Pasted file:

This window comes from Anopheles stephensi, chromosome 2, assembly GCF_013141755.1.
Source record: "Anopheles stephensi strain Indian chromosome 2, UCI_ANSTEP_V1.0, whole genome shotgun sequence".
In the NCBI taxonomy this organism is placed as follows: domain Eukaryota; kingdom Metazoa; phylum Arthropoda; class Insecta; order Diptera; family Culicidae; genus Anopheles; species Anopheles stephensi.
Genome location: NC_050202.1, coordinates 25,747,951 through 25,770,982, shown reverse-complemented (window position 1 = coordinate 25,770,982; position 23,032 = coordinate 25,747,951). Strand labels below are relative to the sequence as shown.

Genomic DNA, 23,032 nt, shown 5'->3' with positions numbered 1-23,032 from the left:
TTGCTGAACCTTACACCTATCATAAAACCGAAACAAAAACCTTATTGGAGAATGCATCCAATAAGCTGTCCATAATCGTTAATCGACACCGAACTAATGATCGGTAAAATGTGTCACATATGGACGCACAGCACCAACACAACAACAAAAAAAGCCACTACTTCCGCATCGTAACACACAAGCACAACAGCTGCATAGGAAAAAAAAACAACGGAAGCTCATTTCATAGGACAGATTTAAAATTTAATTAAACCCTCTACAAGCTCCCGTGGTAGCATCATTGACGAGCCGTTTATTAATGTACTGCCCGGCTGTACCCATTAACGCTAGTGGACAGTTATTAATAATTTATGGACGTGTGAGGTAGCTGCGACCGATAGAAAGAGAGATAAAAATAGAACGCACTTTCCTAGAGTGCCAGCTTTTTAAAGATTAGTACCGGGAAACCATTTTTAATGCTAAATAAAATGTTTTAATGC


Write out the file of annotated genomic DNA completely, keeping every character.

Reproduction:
This window comes from Anopheles stephensi, chromosome 2, assembly GCF_013141755.1.
Source record: "Anopheles stephensi strain Indian chromosome 2, UCI_ANSTEP_V1.0, whole genome shotgun sequence".
In the NCBI taxonomy this organism is placed as follows: domain Eukaryota; kingdom Metazoa; phylum Arthropoda; class Insecta; order Diptera; family Culicidae; genus Anopheles; species Anopheles stephensi.
Genome location: NC_050202.1, coordinates 25,747,951 through 25,770,982, shown reverse-complemented (window position 1 = coordinate 25,770,982; position 23,032 = coordinate 25,747,951). Strand labels below are relative to the sequence as shown.

Genomic DNA, 23,032 nt, shown 5'->3' with positions numbered 1-23,032 from the left:
TTGCTGAACCTTACACCTATCATAAAACCGAAACAAAAACCTTATTGGAGAATGCATCCAATAAGCTGTCCATAATCGTTAATCGACACCGAACTAATGATCGGTAAAATGTGTCACATATGGACGCACAGCACCAACACAACAACAAAAAAAGCCACTACTTCCGCATCGTAACACACAAGCACAACAGCTGCATAGGAAAAAAAAACAACGGAAGCTCATTTCATAGGACAGATTTAAAATTTAATTAAACCCTCTACAAGCTCCCGTGGTAGCATCATTGACGAGCCGTTTATTAATGTACTGCCCGGCTGTACCCATTAACGCTAGTGGACAGTTATTAATAATTTATGGACGTGTGAGGTAGCTGCGACCGATAGAAAGAGAGATAAAAATAGAACGCACTTTCCTAGAGTGCCAGCTTTTTAAAGATTAGTACCGGGAAACCATTTTTAATGCTAAATAAAATGTTTTAATGC